- repetitive patterns, interests, or activities
- movement problems
Also, these behaviors are typically present early in the person’s development, and based on the individual, they can cause challenges in daily life.
Diagnosis also involves determining whether the autistic person has intellectual or language delays.
Before the DSM-5 criteria changed in 2013, an autistic individual received a diagnosis of Asperger’s syndrome if their symptoms or behaviors required minimal support and they did not have a language delay or intellectual impairments compared with neurotypical individuals.
Now, instead of labeling a person with Asperger’s or using stigmatizing terminology like “high functioning” or “low functioning,” the DSM-5 has identified three levels of autism defined by how much support the autistic person needs:
- Level 1: requires some support
- Level 2: requires more support
- Level 3: requires substantial support
A person with Asperger’s falls under the Level 1 support criteria. While some with Asperger’s need help with social interaction, they typically may not need support for daily living.
The biggest difference between autism and Asperger’s syndrome is that Asperger’s is no longer a diagnosis. After 2013, Asperger’s is now considered an autism spectrum disorder.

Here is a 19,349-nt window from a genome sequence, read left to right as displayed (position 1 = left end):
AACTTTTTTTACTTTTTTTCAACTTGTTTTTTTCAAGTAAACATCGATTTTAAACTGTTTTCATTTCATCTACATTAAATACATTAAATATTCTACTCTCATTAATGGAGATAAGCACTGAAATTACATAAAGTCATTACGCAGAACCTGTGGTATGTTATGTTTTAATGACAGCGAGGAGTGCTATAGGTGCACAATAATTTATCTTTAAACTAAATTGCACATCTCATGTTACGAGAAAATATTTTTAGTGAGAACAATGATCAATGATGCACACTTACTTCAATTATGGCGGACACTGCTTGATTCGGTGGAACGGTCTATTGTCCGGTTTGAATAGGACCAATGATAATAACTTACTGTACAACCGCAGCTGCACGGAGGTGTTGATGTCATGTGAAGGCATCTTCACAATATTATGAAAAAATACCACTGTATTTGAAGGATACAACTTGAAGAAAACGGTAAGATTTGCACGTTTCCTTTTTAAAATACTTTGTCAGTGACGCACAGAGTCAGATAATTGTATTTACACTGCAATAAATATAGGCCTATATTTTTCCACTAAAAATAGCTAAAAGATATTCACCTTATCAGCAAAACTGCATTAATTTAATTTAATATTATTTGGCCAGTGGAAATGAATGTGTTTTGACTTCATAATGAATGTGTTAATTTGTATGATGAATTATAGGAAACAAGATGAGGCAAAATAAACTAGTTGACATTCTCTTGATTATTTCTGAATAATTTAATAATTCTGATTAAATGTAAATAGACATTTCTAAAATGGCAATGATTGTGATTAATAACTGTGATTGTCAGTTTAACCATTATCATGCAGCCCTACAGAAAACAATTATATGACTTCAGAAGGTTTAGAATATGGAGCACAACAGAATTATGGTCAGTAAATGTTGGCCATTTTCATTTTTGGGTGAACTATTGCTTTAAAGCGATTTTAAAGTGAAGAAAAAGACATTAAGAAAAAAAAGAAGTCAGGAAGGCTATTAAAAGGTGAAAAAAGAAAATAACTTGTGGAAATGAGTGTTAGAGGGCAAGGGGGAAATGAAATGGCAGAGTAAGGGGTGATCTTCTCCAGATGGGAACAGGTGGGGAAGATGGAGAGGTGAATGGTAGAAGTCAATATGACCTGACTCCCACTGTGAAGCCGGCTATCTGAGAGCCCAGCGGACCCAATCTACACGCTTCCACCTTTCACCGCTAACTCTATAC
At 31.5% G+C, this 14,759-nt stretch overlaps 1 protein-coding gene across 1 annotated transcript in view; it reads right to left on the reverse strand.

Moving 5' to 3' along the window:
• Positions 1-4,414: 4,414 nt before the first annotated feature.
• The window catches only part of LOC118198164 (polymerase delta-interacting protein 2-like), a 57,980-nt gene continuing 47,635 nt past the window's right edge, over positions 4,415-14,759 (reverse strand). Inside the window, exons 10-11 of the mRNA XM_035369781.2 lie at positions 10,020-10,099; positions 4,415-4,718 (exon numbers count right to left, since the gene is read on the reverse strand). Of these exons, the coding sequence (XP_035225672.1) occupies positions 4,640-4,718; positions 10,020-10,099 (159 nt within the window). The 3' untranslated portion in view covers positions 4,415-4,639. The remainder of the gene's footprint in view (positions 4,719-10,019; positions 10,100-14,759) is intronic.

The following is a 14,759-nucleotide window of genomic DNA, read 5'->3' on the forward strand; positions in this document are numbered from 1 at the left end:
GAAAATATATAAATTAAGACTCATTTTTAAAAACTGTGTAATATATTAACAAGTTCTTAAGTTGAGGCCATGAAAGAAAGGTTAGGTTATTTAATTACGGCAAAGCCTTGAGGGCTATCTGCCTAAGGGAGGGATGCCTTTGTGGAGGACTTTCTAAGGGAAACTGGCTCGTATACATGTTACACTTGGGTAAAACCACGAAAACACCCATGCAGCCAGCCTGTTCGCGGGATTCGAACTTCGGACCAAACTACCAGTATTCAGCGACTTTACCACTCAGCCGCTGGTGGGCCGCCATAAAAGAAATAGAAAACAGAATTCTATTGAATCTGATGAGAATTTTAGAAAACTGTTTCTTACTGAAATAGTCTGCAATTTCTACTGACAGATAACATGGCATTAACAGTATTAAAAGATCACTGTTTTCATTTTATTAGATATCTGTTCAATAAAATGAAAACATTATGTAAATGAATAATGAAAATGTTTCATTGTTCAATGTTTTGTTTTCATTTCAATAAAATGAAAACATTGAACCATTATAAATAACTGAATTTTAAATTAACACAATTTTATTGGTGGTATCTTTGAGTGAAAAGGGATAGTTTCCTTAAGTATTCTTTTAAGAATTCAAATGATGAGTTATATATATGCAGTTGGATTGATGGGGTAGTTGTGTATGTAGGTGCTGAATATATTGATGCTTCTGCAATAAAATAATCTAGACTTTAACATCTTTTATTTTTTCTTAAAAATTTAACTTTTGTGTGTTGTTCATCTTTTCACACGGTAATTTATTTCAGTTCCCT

The other is that people with Asperger’s are considered on the “high” end of the autism spectrum, meaning they:
- may need less daily support
- did not have a language or communication delay
- can more easily mask certain behaviorial patterns
Unlike autism, typically diagnosed in childhood, a person can be diagnosed with Asperger’s in adolescence.
Some people believe the new DSM-5 diagnostic criteria don’t fully describe the subtle differences that once indicated if a person had Asperger’s or is autistic. This has created debate in the autistic community.
According to an article published in Spectrum News, some people with Asperger’s may feel they’ve lost their individuality since the DSM-5 changed and they continue to identify as an Aspie, Aspien, or as having Asperger’s.
Other autistic people prefer to have the subtypes of autism under the diagnosis of ASD to remove barriers between different autistic groups.